Are you getting tired at the end of a long year?  Is your team getting stale and bored?

Tuckman Group Formation - Yawning Phase

A lot of management trainers add an extra phase beyond performing: ‘yawning’.  This recognises that a team, once formed and into performing stage, can become stale.  It is a teaching aid as much as an extension of the  model, to highlight the importance for a team leader to keep the team fresh and challenged – in both the task and relationships dimensions – if you are to maintain high performance.

It is also a reminder that, if your team slips from its high performance levels, this may be what is happening.

Tuckman Model of Group Formation - extended to include Yawning phase

Some Management Pocketbooks you Might Like

The Management Models Pocketbook, bt Mike Clayton

The Tuckman model and its variants are described in The Management Models Pocketbook.

You might also like:

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Team Performance Beyond Tuckman

The Tuckman Model of group development is well-known and provides much insight into how a group of individuals evolves into a high performing team. It’s four/five stages form a mantra for many managers who have enjoyed learning about the model at a training event. They have the huge merit of being easy to remember – because they rhyme (perhaps a lesson to any model builder!

Forming – Storming – Norming – Performing – Mourning

Beyond Tuckman

But there are other models – not least because Tuckman’s model is not subject to copyright. One of the best is the Drexler/Sibbet Team Performance Model, which belongs to The Grove Consultants International. It is widely used in association with their Team Performance Inventory, and as a support to their Graphic Facilitation Pocess.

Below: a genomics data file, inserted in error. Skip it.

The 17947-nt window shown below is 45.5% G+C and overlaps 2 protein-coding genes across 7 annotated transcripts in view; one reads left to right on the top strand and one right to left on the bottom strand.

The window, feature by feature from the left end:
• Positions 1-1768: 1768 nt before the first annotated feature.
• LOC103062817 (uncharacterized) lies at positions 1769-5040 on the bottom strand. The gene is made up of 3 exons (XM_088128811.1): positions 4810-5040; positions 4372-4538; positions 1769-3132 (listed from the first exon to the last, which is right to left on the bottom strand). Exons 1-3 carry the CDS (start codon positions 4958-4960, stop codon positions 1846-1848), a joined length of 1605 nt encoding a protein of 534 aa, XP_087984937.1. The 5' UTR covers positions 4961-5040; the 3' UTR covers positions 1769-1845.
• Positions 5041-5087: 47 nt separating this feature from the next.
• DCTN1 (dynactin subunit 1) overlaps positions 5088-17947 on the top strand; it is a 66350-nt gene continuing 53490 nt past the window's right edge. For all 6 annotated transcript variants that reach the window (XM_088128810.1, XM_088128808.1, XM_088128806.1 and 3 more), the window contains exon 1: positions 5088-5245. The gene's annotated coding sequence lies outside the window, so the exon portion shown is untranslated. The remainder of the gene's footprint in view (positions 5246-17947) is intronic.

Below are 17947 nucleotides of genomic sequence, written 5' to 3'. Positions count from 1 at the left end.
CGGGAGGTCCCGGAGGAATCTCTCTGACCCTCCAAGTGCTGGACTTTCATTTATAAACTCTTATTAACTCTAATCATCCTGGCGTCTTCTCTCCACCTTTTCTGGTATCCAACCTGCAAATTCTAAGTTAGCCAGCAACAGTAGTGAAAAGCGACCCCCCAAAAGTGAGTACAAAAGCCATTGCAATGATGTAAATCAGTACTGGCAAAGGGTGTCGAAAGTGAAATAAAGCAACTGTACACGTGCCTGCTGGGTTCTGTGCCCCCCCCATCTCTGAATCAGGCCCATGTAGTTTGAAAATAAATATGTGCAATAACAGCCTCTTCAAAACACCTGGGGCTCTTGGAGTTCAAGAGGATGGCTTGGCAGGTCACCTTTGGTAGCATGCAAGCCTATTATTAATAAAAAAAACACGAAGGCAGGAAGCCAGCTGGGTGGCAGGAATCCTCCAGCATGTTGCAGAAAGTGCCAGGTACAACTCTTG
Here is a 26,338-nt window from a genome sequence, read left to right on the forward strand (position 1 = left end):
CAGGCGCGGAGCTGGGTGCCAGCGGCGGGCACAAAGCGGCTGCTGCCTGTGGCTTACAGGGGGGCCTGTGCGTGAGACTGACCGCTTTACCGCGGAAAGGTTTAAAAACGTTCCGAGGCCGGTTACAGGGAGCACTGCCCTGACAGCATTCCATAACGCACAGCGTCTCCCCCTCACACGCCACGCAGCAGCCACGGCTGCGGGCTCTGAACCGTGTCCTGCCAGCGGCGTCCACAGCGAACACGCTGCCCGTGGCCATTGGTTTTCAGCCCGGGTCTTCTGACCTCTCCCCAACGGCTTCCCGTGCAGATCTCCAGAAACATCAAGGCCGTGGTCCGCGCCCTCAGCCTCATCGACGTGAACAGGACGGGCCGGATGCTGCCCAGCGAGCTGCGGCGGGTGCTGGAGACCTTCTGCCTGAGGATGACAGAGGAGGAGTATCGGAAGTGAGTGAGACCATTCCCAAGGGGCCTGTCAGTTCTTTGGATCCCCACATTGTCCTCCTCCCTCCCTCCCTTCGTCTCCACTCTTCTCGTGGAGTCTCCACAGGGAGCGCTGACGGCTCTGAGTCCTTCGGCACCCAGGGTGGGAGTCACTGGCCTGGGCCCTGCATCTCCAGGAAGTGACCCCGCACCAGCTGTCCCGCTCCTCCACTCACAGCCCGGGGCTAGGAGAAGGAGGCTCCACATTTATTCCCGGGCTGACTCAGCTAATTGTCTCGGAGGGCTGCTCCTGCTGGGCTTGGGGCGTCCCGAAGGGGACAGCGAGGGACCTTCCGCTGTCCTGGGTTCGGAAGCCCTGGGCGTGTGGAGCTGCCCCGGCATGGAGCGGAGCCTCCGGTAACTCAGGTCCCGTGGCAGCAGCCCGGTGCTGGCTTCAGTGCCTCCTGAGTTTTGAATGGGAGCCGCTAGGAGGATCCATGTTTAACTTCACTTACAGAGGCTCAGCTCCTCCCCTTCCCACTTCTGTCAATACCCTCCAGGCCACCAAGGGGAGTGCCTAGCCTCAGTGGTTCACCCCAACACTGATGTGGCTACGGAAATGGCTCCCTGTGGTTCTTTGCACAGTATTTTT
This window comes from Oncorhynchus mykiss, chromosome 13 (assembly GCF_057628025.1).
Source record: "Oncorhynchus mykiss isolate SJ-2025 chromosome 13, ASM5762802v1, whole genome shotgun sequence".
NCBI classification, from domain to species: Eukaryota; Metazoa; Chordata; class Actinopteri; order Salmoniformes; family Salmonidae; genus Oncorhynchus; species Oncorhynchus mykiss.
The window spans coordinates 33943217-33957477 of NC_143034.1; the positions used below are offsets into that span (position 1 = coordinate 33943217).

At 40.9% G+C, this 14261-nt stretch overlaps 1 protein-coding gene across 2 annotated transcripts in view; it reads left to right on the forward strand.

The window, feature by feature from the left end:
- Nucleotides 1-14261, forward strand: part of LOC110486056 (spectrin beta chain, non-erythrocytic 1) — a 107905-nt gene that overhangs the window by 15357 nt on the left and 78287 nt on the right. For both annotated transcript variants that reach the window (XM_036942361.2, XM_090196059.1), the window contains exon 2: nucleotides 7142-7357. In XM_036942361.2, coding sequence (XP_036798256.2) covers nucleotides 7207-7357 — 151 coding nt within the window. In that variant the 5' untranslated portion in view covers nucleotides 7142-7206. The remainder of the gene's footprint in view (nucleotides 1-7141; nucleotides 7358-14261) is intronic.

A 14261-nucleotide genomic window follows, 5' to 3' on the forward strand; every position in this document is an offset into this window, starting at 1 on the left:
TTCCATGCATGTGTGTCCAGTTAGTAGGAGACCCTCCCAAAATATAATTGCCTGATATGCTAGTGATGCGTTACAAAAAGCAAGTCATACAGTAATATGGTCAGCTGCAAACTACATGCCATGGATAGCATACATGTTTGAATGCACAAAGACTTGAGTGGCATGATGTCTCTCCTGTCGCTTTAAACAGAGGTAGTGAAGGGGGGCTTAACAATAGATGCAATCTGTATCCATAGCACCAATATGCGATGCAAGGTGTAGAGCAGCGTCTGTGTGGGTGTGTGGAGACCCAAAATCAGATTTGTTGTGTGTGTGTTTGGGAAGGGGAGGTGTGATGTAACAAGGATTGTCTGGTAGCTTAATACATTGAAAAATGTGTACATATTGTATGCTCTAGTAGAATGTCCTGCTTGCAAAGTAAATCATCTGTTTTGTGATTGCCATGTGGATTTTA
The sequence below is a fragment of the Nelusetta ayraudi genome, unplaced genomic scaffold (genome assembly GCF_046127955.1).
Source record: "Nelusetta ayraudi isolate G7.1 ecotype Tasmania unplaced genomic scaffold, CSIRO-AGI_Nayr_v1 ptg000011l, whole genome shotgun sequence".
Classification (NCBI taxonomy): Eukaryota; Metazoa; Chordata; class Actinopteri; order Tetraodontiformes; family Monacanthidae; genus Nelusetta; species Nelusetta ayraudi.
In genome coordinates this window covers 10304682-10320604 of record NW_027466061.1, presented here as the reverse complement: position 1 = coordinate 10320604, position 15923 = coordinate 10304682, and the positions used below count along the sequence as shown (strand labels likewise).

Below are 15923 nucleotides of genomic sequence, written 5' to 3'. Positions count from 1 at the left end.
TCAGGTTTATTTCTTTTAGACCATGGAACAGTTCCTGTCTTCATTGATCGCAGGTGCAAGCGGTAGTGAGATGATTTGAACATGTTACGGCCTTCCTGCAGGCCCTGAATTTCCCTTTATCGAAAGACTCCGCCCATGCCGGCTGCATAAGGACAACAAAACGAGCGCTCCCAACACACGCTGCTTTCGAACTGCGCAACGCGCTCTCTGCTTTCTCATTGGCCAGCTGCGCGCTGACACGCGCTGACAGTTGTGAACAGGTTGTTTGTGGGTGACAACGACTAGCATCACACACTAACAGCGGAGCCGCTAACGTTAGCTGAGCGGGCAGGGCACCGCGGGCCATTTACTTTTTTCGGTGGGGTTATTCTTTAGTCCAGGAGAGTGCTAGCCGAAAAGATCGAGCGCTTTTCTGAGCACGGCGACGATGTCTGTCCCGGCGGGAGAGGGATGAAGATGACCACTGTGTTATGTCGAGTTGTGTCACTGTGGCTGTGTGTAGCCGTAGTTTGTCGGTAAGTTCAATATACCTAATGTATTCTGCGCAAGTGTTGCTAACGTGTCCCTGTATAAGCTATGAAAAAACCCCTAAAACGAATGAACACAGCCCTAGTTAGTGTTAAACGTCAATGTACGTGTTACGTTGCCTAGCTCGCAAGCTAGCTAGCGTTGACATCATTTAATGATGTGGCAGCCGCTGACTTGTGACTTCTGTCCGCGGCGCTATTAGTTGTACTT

The Drexler/Sibbet Team Performance ModelThe illustration below is a simplified version. For the full version of the chart, you should refer to the Grove’s website, as it is a protected model.

The Drexler/Sibbet Team Performance Model

image

What I like about this model is firstly, that it identifies the team issues that are resolved at each stage, and also those that are left un-resolved. Secondly, I like the way that, what in Tuckman is a single stage – ‘Norming’ – is dissected into three components here: Goal clarification, commitment and implementation.

My interpretation is that Goal Clarification starts, for Tuckman, in the Storming phase, but only truly resolves in Norming. Likewise, the process of implementation starts in the Norming stage and continues in Performing. Drexler and Sibbet go beyond Tuckman’s term, ‘Performing’ and use the term ‘High Performance’.

An Historical Perspective

While researching this, I found an article by David Sibbet, in which he describes the genesis of the model. Here is an extract:

‘In early 1980 I began working with my colleague Allan Drexler on a formal model for teams called the Drexler/Sibbet Team Performance; System. Earlier research by Allan had generated a simple, four-step model that mirrored the first four stages in process theory. I argued that the model needed to be extended to explain not only the “creating” stages but also the “sustaining stages.” Allan was very experienced with business teams. I applied process theory and eight years, and as many versions later, our Drexler/Sibbet Team Performance™ Model (TPM) has become the standard in the field and used worldwide.’

Also on the same website is another interesting model that David Sibbet had a hand in, The Sibbet/Le Saget Stages of Organization model.

So here’s the deal

The Tuckman Model is excellent – it explains and predicts much. But it is not the only model of team development. We can learn much from the comparisons between different models of the same phenomena. Each will emphasise different aspects, and bring new insights.

Some Management Pocketbooks you Might enjoy